N.W.T. gov’t warns Enterprise mayor not to use hamlet funds for new homes

Michael St Amour in Enterprise, N.W.T., in August of 2023. He says the hamlet had begun pricing modular homes as an option for those residents who lost their homes in last month’s wildfire, but that the territory’s department of Municipal and Community Affairs soon put a stop to that. (Juanita Taylor/CBC)

‘We are not in a position to help people. That’s what we were told, basically,’ says Mayor Michael St Amour

The mayor of wildfire-devastated Enterprise, N.W.T., says his relations with the territorial government have become “tense, at best” after the hamlet council was warned not to purchase homes or disburse money to now-homeless residents.

The hamlet’s evacuation order was lifted on Friday and some residents have been making their way back to survey the damage.

Mayor Michael St Amour says 40 homes in the community were destroyed by last month’s fire. Nine buildings in the community of about 120 are still standing.

Speaking to CBC’s The Trailbreaker on Monday, St. Amour said the hamlet had begun pricing modular homes as an option for those who lost their homes. But St Amour said the territory’s department of Municipal and Community Affairs (MACA) soon put a stop to that.

“We are not in a position to help people. That’s what we were told, basically,” St Amour said.

“We don’t have any funds eligible for housing, so we’d be dipping into our surplus and into our capital dollars. And we’re not allowed, according to MACA.”

Drone aerial still photo of houses in Enterprise, N.W.T., on Aug. 24 that were burned by wildfire. (Tyson Koschik/CBC)

Letters sent by Municipal and Community Affairs Minister Shane Thompson on Sept. 21 and 22 outline concerns the department has with the hamlet’s actions.

The hamlet has said it is providing biweekly subsidies to residents who are displaced. Those subsidies are now on hold after Thompson’s latest letters.

On Sept. 21, Thompson questioned $270,000 the hamlet had provided to residents to help them cover the costs of being evacuated — money far and above the $16,900 the hamlet was authorized to grant its residents.

Thompson also references a further $90,000 approved by hamlet council during a meeting on Sept. 20 for residents, as well as authorization from council for the senior administrative officer to purchase 10 new homes for residents.

Thompson called it “very concerning information” and a “serious violation” of what’s allowed.

“In addition, councillors voting on providing private housing that they may personally benefit from raises troubling conflict of interest concerns,” he wrote.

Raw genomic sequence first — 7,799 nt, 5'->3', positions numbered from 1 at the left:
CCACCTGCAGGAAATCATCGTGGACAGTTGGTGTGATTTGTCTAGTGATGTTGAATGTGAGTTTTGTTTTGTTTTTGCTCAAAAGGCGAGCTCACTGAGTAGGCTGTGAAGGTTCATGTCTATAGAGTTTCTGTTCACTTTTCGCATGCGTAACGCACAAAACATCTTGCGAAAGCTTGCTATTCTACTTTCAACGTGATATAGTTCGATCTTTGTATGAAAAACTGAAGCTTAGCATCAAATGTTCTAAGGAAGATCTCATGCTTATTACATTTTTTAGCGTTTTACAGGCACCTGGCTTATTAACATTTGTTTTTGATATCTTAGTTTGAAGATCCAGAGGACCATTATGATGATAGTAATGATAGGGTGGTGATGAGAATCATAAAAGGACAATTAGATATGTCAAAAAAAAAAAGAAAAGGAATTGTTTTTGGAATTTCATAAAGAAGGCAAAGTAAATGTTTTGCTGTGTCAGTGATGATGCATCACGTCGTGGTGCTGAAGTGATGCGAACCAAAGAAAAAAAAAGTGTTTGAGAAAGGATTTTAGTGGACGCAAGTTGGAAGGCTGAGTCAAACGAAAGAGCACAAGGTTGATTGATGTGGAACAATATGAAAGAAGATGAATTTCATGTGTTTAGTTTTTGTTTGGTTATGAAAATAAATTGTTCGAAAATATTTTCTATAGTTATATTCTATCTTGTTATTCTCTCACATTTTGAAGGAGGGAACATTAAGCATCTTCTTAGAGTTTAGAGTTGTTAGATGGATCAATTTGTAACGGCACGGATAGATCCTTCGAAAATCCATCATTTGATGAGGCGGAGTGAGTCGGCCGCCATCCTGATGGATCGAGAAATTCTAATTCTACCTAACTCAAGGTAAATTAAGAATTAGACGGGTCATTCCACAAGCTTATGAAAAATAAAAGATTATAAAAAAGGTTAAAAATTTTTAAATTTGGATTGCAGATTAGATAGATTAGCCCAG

“I am currently examining options available to me, given the seriousness of council’s actions.”

Thompson’s follow-up email on Sept. 22 says the hamlet council’s Sept. 20 meeting was “illegal” because the hamlet didn’t give residents 48 hours notice that it was happening.

If councillors decide to hold that meeting again after giving legal notice, Thompson said they should be careful not to authorize the purchase of homes.

“If council were to make this decision, it would be such a serious violation and misuse of community funding that I would be forced to put the hamlet under administration for failing to perform its duties as outlined in the Hamlets Act,” he wrote — an action that would functionally render the council powerless and transfer authority to someone appointed by MACA.

‘Frustrating and disappointing’

In a notice to residents Monday, the hamlet wrote that the news is “frustrating and disappointing.” Residents who were expecting subsidy payments this week won’t get them, it said.

“We want you to know that the hamlet continues to support its residents 100 per cent, and will continue to do whatever it can to assist,” it wrote.

St Amour told CBC News that the territory’s warnings made him “really upset.”

“I had to take a walk. And now I am trying to figure out what our next steps are.”

St Amour says he’s waiting to hear what the territorial government will do to help those Enterprise residents who lost everything, and can’t wait many months for a new home.

“We need an action plan that is time sensitive because we want people back here. Right now I don’t see it happening till Christmas,” St Amour said.

The mayor is also looking to Ottawa for help.

“The territorial and the federal governments need to step up. We’re sending millions of dollars overseas to help unfortunate countries, but this is a an unfortunate situation that needs to be resolved.”

Minister Thompson was not available for an interview on Monday.

CBC News

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